How Desert Storm made an impact back home in Fife

Coverage of the return of brothers James and Scott Ramsay in the Fife Free Press
Coverage of the return of brothers James and Scott Ramsay in the Fife Free Press

Operation Desert Storm may have taken place thousands of miles away, but the impact of the Gulf War of 1991 was still felt locally.

A new year dawned with Iraq’s invasion of Kuwait sparking an international response.

January 16 saw US President George H.W. Bush signal a major military operation which led to troops from the United Nations sent in to protect the Saudi Arabian border.

They featured many serving personnel from Fife, leaving behind worried families who prayed for their safe return.

Within two days.

The Victoria Hospital in Kirkcaldy was on alert to receive possible casualties as the first enemy targets were blitzed with waves of allied bombers.

Health bosses had spent months in discussions to ensure they had a plan ready to implement as the Vic was selected as a second line hospital – meaning it would accept war wounded who had been treated in battlefield centres before being returned to the UK.

The Fife Free Press also reported that social work teams had been briefed on how to counsel traumatised troops and their families, and Fife Regional Council confirmed it had a disaster plan ready to roll if the Vic became a Scottish centre for the war wounded.

Local folk also mobilised. Stuart Henderson set up one of the first support groups for Fife families – his own son, Andrew, was sent to the Gulf – and its numbers doubled after its first meeting.

More blood donors than ever also rolled up their sleeves to make a donation at Viewforth High School, and the local Red Cross launched an initiative to send parcels to the troops.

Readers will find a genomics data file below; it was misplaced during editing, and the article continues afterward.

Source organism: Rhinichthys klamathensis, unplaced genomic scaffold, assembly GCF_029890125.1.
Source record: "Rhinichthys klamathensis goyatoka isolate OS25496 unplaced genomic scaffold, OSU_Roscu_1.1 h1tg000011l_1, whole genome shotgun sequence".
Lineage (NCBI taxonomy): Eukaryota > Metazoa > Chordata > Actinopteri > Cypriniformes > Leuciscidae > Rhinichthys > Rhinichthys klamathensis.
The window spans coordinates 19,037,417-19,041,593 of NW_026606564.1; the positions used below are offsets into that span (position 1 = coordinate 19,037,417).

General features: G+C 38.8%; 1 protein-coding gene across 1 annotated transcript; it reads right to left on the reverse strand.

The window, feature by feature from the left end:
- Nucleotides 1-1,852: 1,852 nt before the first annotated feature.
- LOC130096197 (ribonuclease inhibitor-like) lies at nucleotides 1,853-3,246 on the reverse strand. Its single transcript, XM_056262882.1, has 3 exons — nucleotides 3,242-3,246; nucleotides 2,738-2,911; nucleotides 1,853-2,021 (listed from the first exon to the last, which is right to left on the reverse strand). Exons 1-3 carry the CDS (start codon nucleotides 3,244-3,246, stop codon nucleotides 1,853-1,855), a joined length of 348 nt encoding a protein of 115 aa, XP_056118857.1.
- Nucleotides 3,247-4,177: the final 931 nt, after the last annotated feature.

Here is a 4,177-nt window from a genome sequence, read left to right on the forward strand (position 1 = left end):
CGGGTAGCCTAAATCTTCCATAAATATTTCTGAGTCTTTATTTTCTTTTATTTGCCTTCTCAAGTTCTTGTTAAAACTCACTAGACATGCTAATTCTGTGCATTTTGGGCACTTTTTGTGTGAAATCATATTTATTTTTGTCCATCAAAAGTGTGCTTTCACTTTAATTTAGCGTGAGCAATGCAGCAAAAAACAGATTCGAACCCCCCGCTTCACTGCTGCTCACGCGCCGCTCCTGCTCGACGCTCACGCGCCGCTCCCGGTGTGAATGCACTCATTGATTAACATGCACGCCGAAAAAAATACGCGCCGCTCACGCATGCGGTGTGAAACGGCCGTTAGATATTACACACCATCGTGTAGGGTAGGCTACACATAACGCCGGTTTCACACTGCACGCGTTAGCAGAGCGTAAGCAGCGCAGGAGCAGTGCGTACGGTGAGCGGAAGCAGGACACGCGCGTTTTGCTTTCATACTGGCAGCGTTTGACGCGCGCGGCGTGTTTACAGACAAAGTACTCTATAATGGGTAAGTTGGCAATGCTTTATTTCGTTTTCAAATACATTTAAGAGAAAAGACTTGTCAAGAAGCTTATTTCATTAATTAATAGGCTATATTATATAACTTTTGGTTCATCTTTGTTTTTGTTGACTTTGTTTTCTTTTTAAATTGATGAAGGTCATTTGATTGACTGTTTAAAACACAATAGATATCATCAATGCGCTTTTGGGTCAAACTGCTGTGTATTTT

Stories capturing the drama – and horror – of war quickly filtered back to town as nurses at the Vic said they would work for free to tend to any wounded service personnel.

Kinghorn teacher Beth Stirling spoke of sheltering in fear as Iraq’s Scud missiles rained down on Tel Aviv, killing civilians. She had worked in the area for two years with the Church of Scotland’s Tabeetha School.

“My heart leaps every time there is an air raid alert. I have never been so frightened,” she said.

Prayers were also said for a young medic, Lance Bombardier Colin Walker, who flew to the battle zone just one month after his wedding, while Kirkcaldy man Steven Watson turned up to his office in Riyadh to discover it had been destroyed in a rocket attack.

February 1991 saw the Press launch Gulf Link, in which local families placed messages of love and support and we sent copies of the newspaper out to the front line, free of charge.

There were dozens of poignant notes submitted every week, urging service men and women to stay safe, stay healthy and come back home soon.

Letters also came from the front line. One sent to the Press came from Lance Corporal Douglas Waddell (25) of the 16 Tank Transporter Squadron. He wrote it under red torchlight.

“I am keeping fine, if a little dusty!” he said. “We have one shower a week from a cold bucket of water with holes in its bottom.”

By March, it was all over. A cease fire silenced the guns and halted the bombing, and, mercifully, there were no casualties among the Fifers sent to serve. Their homecoming was extra special to the families who had watched from afar.

Willie MacEachen said “I’ve seen enough sand to last me a lifetime.”

A major in the TA unit 205 General Hospital, he was one of the first to return home via Prestwick Airport

“When we flew in and saw Scotland, a great cheer went up. The welcome was absolutely fantastic.”